Ask the marketer to send you a document that shows what you have paid in the past 12 months, and a forecast of what you should be paying over the term of their contract compared to what they are offering you. If they can’t provide that information, then don’t buy from them and definitely don’t buy from them for savings.

How do you choose between paying a variable or fixed rate?

It’s tricky to project forward if the product you are buying is a variable rate. Variable rate products are often cheaper that fixed cost products. The reason for this is because energy costs fluctuate for the supplier, so, if they give you a fixed rate, the energy supplier takes on the market risk. They pay more if prices go up, and they have to eat the difference if you are on a fixed rate.

Still, it might make sense for you to go with a fixed rate product. As a result of buying a fixed rate, you will be able to budget and plan, though you may or may not save as much money.

What is the best reason to buy from a supplier other than your utility?

Before you do anything, consider your goals. What is your goal when buying power or gas? Do you want consistency to budget your costs? Or are you trying to save money compared to what you currently pay your utility? Do you want to “go green”, and impact global climate change by buying green power? Green power lets you to express your preference for renewable forms of energy without having to put solar panels on your roof (once again, when you choose a green supplier it is important to choose wisely, seek transparency and make sure you understand how the product and rate that you’ll be paying impacts your household expenses).

What are some red flags that homeowners should be aware of when considering energy suppliers?

Here are some of the major red flags to be aware of when purchasing power or gas supply for your home:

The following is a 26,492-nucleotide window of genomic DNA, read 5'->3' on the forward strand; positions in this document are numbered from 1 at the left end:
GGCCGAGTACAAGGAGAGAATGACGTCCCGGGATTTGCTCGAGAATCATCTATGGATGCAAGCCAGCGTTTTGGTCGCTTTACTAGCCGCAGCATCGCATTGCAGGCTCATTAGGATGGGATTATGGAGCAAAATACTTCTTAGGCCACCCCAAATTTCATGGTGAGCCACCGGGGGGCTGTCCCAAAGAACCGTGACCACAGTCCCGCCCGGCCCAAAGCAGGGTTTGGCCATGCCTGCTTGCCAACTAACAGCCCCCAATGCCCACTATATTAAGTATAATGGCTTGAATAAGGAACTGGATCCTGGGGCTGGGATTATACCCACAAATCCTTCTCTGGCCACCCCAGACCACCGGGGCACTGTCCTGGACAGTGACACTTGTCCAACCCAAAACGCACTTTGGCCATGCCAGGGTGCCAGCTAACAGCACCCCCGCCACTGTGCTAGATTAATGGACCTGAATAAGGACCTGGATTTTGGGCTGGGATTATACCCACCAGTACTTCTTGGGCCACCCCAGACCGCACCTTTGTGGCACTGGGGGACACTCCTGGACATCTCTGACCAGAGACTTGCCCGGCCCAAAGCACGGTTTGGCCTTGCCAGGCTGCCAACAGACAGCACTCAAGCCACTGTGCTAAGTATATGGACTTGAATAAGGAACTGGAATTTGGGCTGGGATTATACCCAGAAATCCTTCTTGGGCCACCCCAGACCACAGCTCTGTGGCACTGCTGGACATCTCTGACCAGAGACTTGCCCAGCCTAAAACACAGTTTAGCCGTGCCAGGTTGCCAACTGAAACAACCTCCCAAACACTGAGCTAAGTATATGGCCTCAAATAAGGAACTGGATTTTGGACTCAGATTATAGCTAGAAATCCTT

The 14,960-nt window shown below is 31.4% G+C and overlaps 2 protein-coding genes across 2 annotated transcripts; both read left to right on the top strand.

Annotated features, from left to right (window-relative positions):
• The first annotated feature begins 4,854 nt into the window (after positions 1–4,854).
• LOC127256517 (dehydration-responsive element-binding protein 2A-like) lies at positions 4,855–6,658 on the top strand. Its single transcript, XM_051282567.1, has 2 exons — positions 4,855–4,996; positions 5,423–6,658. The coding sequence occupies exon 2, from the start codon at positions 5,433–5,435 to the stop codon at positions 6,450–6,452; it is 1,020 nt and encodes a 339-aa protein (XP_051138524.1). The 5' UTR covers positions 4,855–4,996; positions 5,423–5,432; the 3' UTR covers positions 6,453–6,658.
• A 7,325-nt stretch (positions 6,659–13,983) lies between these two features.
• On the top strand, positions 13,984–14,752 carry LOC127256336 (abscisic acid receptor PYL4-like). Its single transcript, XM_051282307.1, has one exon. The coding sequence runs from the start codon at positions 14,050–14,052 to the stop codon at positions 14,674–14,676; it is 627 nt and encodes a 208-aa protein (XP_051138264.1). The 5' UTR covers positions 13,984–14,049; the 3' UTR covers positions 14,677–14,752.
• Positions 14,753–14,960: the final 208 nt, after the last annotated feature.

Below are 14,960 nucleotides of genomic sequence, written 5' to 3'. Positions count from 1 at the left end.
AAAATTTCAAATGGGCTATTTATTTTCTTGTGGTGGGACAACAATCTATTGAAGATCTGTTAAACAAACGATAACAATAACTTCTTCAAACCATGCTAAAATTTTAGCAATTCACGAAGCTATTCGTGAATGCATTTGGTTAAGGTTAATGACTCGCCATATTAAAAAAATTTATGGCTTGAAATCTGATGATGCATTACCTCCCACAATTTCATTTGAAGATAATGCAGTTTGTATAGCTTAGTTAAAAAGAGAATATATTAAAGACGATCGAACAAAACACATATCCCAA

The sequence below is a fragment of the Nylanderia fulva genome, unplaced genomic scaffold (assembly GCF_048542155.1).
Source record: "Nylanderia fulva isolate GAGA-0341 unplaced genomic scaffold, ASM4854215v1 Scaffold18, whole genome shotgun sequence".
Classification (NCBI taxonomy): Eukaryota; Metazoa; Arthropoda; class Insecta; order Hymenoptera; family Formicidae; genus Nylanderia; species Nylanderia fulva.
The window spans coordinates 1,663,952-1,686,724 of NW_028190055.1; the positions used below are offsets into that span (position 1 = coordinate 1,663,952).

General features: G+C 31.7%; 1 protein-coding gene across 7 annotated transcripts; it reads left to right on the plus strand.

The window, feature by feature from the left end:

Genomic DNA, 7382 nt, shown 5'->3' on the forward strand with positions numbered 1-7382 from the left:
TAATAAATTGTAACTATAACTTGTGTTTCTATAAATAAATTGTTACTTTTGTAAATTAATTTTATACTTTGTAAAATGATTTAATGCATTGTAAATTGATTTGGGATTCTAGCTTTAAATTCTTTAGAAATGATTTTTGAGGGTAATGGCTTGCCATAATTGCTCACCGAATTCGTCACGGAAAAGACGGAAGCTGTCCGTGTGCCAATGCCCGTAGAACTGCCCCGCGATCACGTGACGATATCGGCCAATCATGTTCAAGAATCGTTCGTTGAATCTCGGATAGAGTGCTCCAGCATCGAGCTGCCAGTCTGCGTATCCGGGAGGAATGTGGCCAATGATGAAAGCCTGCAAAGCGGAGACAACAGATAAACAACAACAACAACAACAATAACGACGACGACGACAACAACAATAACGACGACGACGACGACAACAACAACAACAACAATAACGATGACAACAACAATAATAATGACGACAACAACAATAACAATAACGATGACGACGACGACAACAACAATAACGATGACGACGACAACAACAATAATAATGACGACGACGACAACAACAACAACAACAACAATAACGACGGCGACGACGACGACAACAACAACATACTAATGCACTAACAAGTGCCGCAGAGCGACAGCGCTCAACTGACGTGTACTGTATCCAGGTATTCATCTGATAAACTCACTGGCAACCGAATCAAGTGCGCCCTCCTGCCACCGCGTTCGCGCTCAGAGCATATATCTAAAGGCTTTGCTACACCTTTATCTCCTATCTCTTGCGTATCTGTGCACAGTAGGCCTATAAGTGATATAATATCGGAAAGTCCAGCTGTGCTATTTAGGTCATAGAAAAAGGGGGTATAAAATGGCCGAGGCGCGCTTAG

1. “It’s too complicated.” If someone tells you that providing you with a transparent view of what you’ll be paying is “too complicated” then you’re probably better off not doing business with that company.
  2. “We’ll guarantee savings.” If a company guarantees savings, get it in writing and make sure you know that your savings are based on (i.e. what’s the benchmark)?
  3. “I can’t tell you who your supplier is or what your price will be.” In the past, when I spoke with telemarketers about electricity supply, one of them told me this. That is a clear red flag. No one signs an agreement without knowing who is supplying the product and what they will be paying.
  4. “If you sign up with us, you get (insert free product).” Electricity and gas should not come with a toaster oven. In the past, telemarketers have told me that I would receive things like discounted prescription benefits if I signed up with him. Don’t get swayed by disjointed offers like this one. If the company is offering you an energy-related product or service, then perhaps that’s worth considering. But I like to keep my prescriptions and my power purchases separate!
  5. “You must sign up now to get this offer.” Yes, commodity markets move. Yes, there is volatility when buying energy (prices literally vary daily, just like interest rates). But you should never feel pressure to decide. Make your plan and stick to it.